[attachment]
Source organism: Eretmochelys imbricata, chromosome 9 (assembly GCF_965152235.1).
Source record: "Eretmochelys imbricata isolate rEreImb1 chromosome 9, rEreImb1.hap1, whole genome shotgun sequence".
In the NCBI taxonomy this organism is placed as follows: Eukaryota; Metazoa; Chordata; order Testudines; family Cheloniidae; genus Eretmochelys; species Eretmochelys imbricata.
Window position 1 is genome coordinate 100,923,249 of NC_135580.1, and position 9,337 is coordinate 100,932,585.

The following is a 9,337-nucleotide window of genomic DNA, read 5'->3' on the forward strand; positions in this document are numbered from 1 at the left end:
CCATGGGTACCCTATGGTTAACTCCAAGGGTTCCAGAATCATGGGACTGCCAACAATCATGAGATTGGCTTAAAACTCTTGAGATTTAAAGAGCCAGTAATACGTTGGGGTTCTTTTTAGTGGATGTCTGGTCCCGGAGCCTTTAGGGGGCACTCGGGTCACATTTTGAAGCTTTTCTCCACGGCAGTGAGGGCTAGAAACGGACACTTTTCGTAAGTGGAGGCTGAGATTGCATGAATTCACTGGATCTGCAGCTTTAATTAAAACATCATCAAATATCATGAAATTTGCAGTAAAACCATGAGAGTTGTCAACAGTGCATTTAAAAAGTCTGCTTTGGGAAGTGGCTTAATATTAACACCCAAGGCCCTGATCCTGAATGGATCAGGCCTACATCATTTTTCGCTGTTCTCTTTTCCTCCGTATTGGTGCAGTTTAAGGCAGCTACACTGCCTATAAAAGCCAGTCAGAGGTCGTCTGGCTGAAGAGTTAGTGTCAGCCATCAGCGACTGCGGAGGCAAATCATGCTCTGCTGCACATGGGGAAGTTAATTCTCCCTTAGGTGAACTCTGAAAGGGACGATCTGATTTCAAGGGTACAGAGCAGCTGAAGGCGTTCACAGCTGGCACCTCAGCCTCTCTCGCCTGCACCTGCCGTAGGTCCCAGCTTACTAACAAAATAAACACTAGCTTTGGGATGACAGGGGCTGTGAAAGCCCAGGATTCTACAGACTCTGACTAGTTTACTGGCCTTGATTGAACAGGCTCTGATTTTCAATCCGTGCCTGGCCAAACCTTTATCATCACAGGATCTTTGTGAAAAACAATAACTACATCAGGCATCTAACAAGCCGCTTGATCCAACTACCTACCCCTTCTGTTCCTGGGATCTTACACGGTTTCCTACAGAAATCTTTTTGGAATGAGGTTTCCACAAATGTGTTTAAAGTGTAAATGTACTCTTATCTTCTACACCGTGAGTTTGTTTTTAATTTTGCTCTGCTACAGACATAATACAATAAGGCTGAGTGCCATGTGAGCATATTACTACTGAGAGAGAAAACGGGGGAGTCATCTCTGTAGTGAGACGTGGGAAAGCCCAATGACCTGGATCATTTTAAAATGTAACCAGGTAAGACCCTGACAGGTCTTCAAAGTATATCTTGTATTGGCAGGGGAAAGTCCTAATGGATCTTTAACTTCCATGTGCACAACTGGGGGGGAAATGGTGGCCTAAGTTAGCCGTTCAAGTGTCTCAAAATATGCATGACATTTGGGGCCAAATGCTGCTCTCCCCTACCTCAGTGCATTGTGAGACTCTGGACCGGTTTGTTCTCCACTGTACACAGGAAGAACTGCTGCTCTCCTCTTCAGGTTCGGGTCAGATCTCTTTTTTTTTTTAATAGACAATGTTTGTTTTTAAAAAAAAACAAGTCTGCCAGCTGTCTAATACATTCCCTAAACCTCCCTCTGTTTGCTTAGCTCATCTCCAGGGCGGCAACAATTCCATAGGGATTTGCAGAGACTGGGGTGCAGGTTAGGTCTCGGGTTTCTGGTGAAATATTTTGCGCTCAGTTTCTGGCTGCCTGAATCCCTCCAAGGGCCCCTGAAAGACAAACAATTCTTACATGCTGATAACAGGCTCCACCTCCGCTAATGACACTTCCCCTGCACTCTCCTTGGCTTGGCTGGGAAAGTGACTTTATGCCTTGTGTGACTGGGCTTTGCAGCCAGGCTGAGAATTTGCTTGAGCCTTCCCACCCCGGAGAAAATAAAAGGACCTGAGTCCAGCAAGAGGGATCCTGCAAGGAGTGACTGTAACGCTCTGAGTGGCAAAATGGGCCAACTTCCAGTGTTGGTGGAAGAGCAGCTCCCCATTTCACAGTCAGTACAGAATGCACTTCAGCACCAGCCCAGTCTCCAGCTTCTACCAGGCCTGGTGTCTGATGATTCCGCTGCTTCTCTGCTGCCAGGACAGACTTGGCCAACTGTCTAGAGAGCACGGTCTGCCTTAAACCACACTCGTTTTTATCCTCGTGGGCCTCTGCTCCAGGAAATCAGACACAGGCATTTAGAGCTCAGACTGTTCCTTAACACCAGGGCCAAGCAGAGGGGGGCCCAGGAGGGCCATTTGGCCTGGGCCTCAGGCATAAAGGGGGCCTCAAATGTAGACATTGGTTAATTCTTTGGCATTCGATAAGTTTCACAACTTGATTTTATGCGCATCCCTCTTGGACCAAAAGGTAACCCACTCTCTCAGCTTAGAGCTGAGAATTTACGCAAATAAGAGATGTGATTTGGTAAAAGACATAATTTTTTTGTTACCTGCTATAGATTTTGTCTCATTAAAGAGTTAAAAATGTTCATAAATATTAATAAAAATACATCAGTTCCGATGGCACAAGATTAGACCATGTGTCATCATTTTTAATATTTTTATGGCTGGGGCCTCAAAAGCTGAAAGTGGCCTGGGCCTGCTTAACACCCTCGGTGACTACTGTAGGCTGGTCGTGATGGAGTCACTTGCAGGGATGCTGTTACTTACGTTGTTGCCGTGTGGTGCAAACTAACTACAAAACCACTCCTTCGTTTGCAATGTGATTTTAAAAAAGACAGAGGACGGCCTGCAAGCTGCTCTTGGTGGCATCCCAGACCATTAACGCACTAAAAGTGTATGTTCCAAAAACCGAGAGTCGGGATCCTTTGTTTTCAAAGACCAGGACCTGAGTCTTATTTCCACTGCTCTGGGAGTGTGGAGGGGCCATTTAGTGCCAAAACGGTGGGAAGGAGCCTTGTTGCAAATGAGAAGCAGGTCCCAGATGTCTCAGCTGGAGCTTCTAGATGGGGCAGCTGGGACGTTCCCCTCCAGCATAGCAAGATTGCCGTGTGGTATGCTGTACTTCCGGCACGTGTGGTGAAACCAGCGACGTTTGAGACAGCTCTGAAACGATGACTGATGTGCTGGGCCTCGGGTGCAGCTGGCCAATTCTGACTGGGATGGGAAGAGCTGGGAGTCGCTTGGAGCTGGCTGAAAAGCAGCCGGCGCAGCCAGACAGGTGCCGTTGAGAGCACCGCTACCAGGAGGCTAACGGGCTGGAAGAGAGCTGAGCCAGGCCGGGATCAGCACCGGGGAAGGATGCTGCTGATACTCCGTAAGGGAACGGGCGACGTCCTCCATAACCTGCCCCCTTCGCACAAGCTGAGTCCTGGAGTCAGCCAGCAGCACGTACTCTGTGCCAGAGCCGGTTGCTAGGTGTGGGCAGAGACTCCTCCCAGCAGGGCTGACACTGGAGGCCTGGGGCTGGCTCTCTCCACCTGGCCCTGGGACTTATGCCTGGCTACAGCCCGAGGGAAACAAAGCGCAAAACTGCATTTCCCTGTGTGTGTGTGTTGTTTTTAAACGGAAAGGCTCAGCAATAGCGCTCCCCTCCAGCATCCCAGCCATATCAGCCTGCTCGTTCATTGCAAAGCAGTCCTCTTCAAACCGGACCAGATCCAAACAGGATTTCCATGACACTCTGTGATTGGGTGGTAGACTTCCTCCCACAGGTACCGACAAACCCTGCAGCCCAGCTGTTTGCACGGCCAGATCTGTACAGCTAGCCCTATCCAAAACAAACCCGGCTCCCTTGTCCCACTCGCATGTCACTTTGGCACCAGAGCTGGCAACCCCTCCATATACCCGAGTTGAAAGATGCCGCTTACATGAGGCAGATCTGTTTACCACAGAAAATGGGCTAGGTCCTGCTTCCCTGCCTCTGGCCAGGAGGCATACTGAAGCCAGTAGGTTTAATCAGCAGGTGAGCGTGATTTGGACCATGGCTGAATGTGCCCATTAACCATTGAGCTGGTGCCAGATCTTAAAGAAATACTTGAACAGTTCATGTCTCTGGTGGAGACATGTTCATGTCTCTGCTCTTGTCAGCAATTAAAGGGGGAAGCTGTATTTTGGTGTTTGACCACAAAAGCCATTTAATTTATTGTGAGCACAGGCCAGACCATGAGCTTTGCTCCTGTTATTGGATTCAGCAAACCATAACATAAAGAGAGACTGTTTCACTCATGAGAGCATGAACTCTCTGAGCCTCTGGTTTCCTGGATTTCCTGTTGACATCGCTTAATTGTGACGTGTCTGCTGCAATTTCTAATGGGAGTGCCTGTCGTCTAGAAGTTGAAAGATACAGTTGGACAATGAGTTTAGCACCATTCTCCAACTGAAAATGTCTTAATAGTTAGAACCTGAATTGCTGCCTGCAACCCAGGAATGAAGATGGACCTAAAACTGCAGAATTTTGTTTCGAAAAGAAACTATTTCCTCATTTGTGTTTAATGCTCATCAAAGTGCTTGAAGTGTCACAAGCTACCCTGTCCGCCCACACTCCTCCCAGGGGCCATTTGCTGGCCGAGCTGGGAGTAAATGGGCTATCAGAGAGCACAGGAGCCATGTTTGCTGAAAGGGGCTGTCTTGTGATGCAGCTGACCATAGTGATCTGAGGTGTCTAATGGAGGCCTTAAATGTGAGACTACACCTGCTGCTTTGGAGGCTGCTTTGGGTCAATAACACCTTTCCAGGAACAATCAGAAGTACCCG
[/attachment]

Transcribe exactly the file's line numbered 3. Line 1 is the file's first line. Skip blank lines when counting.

In the NCBI taxonomy this organism is placed as follows: Eukaryota; Metazoa; Chordata; order Testudines; family Cheloniidae; genus Eretmochelys; species Eretmochelys imbricata.